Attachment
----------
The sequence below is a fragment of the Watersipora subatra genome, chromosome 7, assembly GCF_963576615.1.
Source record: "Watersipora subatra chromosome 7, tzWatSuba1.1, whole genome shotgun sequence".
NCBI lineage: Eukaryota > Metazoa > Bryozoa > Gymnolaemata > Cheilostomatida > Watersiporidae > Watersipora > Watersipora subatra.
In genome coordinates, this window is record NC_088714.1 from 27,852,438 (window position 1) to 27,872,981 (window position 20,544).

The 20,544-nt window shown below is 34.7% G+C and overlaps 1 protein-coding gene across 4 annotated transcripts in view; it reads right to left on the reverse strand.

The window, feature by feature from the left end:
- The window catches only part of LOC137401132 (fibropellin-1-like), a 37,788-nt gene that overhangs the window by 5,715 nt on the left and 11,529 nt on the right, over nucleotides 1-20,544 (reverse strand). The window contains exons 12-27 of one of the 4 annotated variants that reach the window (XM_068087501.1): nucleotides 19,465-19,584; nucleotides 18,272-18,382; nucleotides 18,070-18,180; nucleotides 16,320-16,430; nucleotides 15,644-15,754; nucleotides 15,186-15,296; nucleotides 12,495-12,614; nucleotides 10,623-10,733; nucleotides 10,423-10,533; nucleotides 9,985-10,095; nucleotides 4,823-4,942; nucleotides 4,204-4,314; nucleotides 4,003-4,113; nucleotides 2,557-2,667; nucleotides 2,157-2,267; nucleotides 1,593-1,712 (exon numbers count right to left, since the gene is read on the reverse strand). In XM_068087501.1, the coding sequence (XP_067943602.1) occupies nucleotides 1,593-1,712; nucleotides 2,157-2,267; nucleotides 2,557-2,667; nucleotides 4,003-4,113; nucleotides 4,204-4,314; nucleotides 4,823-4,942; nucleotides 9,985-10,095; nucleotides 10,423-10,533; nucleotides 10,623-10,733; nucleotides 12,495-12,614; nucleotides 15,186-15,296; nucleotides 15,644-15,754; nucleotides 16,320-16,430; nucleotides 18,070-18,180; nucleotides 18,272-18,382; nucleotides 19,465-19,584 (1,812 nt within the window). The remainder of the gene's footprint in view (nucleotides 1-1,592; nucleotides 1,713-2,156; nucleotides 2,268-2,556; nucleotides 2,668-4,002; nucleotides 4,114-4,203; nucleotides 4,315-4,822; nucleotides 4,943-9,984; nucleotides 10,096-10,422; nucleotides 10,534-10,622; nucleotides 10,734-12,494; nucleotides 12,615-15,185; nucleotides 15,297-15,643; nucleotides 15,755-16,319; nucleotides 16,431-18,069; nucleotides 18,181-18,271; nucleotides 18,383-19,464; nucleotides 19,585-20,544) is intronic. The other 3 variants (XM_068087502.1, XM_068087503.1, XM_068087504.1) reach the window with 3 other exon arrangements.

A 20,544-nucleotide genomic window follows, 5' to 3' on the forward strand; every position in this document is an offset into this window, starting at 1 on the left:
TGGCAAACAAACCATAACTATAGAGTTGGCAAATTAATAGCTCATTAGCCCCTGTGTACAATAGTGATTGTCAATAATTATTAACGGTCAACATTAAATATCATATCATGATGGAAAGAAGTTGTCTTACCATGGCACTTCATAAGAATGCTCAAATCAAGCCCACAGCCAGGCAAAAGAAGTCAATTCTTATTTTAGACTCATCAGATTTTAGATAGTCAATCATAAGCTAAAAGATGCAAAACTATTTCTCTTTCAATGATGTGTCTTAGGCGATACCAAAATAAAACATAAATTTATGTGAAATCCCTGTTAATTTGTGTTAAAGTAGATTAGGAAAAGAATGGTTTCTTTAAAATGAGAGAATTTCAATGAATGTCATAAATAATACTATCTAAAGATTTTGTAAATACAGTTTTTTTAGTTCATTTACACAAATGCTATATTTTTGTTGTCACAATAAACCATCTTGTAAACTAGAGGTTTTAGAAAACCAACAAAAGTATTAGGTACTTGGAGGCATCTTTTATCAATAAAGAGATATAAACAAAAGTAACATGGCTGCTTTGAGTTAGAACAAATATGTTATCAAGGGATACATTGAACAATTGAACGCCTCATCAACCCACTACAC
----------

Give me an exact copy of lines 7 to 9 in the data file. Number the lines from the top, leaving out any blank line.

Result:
- The window catches only part of LOC137401132 (fibropellin-1-like), a 37,788-nt gene that overhangs the window by 5,715 nt on the left and 11,529 nt on the right, over nucleotides 1-20,544 (reverse strand). The window contains exons 12-27 of one of the 4 annotated variants that reach the window (XM_068087501.1): nucleotides 19,465-19,584; nucleotides 18,272-18,382; nucleotides 18,070-18,180; nucleotides 16,320-16,430; nucleotides 15,644-15,754; nucleotides 15,186-15,296; nucleotides 12,495-12,614; nucleotides 10,623-10,733; nucleotides 10,423-10,533; nucleotides 9,985-10,095; nucleotides 4,823-4,942; nucleotides 4,204-4,314; nucleotides 4,003-4,113; nucleotides 2,557-2,667; nucleotides 2,157-2,267; nucleotides 1,593-1,712 (exon numbers count right to left, since the gene is read on the reverse strand). In XM_068087501.1, the coding sequence (XP_067943602.1) occupies nucleotides 1,593-1,712; nucleotides 2,157-2,267; nucleotides 2,557-2,667; nucleotides 4,003-4,113; nucleotides 4,204-4,314; nucleotides 4,823-4,942; nucleotides 9,985-10,095; nucleotides 10,423-10,533; nucleotides 10,623-10,733; nucleotides 12,495-12,614; nucleotides 15,186-15,296; nucleotides 15,644-15,754; nucleotides 16,320-16,430; nucleotides 18,070-18,180; nucleotides 18,272-18,382; nucleotides 19,465-19,584 (1,812 nt within the window). The remainder of the gene's footprint in view (nucleotides 1-1,592; nucleotides 1,713-2,156; nucleotides 2,268-2,556; nucleotides 2,668-4,002; nucleotides 4,114-4,203; nucleotides 4,315-4,822; nucleotides 4,943-9,984; nucleotides 10,096-10,422; nucleotides 10,534-10,622; nucleotides 10,734-12,494; nucleotides 12,615-15,185; nucleotides 15,297-15,643; nucleotides 15,755-16,319; nucleotides 16,431-18,069; nucleotides 18,181-18,271; nucleotides 18,383-19,464; nucleotides 19,585-20,544) is intronic. The other 3 variants (XM_068087502.1, XM_068087503.1, XM_068087504.1) reach the window with 3 other exon arrangements.

A 20,544-nucleotide genomic window follows, 5' to 3' on the forward strand; every position in this document is an offset into this window, starting at 1 on the left:
TGGCAAACAAACCATAACTATAGAGTTGGCAAATTAATAGCTCATTAGCCCCTGTGTACAATAGTGATTGTCAATAATTATTAACGGTCAACATTAAATATCATATCATGATGGAAAGAAGTTGTCTTACCATGGCACTTCATAAGAATGCTCAAATCAAGCCCACAGCCAGGCAAAAGAAGTCAATTCTTATTTTAGACTCATCAGATTTTAGATAGTCAATCATAAGCTAAAAGATGCAAAACTATTTCTCTTTCAATGATGTGTCTTAGGCGATACCAAAATAAAACATAAATTTATGTGAAATCCCTGTTAATTTGTGTTAAAGTAGATTAGGAAAAGAATGGTTTCTTTAAAATGAGAGAATTTCAATGAATGTCATAAATAATACTATCTAAAGATTTTGTAAATACAGTTTTTTTAGTTCATTTACACAAATGCTATATTTTTGTTGTCACAATAAACCATCTTGTAAACTAGAGGTTTTAGAAAACCAACAAAAGTATTAGGTACTTGGAGGCATCTTTTATCAATAAAGAGATATAAACAAAAGTAACATGGCTGCTTTGAGTTAGAACAAATATGTTATCAAGGGATACATTGAACAATTGAACGCCTCATCAACCCACTACAC